Situated in the valley of the Meggat Water, Glendinning Farm Cottages are located in the heart of the Eskdale Hills just 10 miles north-west of Langholm.
Northern Marsh Orchid
The rare Hen Harrier
The delicate Heath Milkwort
Heather moorland supports a rich mix of wildlife
Biodiversity and wildlife
The cottages provide a perfect setting to explore the wild landscape at your leisure.
Species that you may see in the area include otters, badgers, red squirrels, brown hares and roe deer. Bird species in the uplands include hen harriers, barn owl, short eared owl, tawny owl, kestrel, curlew, and red and black grouse. Summer visitors include stonechat and wheatears, while along the burns you may see dippers, grey heron, grey wagtail, goosander and sand martins.
The grazed peatlands support many rare and delicate bog plants including orchids, blaeberries, cotton grass, milkwort, butterwort, lousewort, bog asphodel, grass of parnassus and many mosses and sphagnums.
Wild Eskdale, based in Langholm, now offers a range of wildlife experiences and tours, giving visitors the opportunity to see some of the most iconic and endangered species in Scotland. Golden eagles have recently been reintroduced into the area as part of the South of Scotland Golden Eagles project.
Hugh McDairmid Memorial
Thomas Telford Memorial Cairn
The Louping Stanes
Grey Mare's Tail
History and archaeology
Glendinning is noted as the birthplace of the renowned Scottish engineer, Thomas Telford, born in 1757 and buried at Westminster Abbey.
Visit the remains of the Glendinning Antimony Mine, also known as The Louisa Mine , with which the cottages have a fascinating historical connection, or try your hand at panning for gold in the Glenshanna Burn.
For those with an interest in the history of the area follow the Reiver Trail including The Clan Armstrong Museum at Gilnockie Tower and Hermitage Castle to learn about the colourful and turbulent history of the area, or the waymarked Upper Eskdale Prehistoric Trail to see nine impressive prehistoric sites.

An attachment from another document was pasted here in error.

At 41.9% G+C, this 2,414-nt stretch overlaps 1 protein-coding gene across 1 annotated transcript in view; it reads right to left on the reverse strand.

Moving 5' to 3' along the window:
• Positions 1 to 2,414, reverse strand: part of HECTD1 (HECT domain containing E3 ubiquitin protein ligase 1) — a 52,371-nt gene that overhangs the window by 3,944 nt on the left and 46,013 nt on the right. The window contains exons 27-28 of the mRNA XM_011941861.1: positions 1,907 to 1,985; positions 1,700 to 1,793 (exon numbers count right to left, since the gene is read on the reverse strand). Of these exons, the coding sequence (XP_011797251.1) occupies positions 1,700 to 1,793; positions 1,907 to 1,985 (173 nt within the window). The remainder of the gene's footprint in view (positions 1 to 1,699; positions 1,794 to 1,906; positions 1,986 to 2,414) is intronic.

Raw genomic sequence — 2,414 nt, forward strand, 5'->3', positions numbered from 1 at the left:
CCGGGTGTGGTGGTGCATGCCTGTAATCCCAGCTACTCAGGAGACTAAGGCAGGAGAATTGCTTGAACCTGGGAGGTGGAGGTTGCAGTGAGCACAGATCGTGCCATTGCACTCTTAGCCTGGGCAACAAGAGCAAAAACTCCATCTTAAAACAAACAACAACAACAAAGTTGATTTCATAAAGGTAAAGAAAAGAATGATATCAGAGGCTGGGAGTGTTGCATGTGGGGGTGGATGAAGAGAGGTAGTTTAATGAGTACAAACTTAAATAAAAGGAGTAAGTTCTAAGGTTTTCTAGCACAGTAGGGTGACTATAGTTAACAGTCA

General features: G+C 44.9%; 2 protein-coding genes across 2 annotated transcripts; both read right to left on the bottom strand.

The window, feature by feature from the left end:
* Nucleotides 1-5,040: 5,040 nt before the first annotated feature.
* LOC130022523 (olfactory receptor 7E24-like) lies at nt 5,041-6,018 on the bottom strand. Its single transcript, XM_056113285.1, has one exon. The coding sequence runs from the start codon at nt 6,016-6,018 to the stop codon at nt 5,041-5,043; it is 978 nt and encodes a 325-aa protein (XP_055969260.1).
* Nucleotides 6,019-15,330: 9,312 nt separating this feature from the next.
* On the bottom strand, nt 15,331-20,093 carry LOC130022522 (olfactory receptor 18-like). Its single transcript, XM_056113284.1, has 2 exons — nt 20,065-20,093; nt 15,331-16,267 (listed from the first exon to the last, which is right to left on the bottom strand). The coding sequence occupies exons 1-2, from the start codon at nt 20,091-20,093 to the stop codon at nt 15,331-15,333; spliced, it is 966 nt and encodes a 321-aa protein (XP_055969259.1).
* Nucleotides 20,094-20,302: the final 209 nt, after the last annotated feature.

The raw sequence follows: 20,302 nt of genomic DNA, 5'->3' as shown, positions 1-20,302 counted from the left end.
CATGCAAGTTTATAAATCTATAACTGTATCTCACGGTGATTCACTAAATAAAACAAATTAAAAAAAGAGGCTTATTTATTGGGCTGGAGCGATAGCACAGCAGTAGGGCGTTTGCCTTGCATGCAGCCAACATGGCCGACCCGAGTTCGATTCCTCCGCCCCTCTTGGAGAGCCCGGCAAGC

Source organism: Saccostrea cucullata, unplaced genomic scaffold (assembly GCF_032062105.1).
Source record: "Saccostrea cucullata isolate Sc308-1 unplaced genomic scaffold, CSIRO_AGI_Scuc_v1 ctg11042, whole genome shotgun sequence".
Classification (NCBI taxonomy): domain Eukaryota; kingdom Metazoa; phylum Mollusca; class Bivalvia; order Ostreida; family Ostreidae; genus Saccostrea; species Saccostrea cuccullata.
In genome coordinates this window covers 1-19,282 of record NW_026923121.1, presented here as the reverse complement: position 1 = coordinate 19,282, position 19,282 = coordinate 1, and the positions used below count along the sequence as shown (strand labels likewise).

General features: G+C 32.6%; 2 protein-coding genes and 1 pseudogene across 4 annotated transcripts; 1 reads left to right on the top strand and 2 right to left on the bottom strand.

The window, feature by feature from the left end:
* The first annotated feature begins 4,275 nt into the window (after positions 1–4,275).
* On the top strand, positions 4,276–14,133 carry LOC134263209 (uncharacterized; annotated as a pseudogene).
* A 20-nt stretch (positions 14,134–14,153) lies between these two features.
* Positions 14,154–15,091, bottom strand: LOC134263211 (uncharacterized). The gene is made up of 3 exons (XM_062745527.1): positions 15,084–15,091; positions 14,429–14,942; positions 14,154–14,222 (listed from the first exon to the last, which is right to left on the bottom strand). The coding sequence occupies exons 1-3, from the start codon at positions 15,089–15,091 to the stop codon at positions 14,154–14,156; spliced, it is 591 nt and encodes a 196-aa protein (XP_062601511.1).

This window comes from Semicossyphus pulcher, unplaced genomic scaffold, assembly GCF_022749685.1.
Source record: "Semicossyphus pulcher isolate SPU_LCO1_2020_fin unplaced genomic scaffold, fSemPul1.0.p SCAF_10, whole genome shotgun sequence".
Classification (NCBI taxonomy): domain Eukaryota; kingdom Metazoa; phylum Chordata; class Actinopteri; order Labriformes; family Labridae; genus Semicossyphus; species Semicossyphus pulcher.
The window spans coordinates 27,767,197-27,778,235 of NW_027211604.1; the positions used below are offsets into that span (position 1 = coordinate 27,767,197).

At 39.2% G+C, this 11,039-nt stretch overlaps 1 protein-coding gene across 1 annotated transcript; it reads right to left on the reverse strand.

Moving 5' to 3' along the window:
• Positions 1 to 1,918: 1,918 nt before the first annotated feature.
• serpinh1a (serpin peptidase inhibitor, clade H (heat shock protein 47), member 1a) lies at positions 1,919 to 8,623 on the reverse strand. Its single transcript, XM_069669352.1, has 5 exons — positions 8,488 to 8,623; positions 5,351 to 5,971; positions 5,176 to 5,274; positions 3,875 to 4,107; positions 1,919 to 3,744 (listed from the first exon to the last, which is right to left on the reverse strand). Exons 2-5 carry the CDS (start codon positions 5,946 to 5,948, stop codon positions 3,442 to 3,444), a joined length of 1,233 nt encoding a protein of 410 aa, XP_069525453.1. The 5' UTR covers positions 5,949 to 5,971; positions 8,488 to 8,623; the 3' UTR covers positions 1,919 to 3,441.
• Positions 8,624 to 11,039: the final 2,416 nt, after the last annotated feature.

Langholm Common Riding
Muckle Toon Adventure Festival
Glenshanna - site of 18th century antimony mine
7 Stanes Mountain Bike Trails
The Buccleuch Centre
Langholm Pipe Band
Events and Experiences
Langholm’s Buccleuch Centre, widely acclaimed to be the premier arts venue in Southern Scotland, hosts a year-round programme of music, drama, comedy and dance as well as regular film screenings.
Langholm Producers’ Market is held on the first Saturday of every month.
For walkers Langholm Walks offers a range of 14 waymarked walks of varying levels of difficulty, with maps and a guide book, and for mountain biking enthusiasts there are a number of 7 stanes Mountain Bike Trails in the South of Scotland.
For those wishing to venture further afield the location is an ideal base for touring an area rich in wildlife, history and archaeology. Visit the historic Borders towns, abbeys and castles, the Kagyu Samye Ling Tibetan Centre at Eskdalemuir, Hadrian’s Wall to the south, or the Grey Mare’s Tail, a spectacular 200ft. waterfall, and the Devil’s Beeftub, near Moffat.
Local events include Spring Fling, a vibrant visual arts and crafts open studio event Less than half an hour’s drive away the popular centre of Langholm has a wide raat the end of May covering the length and breadth of Dumfries and Galloway.
The Muckle Toon Adventure Festival held in June, has fast become the outdoor adventure event of Southern Scotland offering amazing outdoor activities and sporting events, unbeatable scenery and hospitality.
The annual Langholm Common Riding, an ancient boundary marking custom carried out on horseback, takes place every year on the last Friday in July.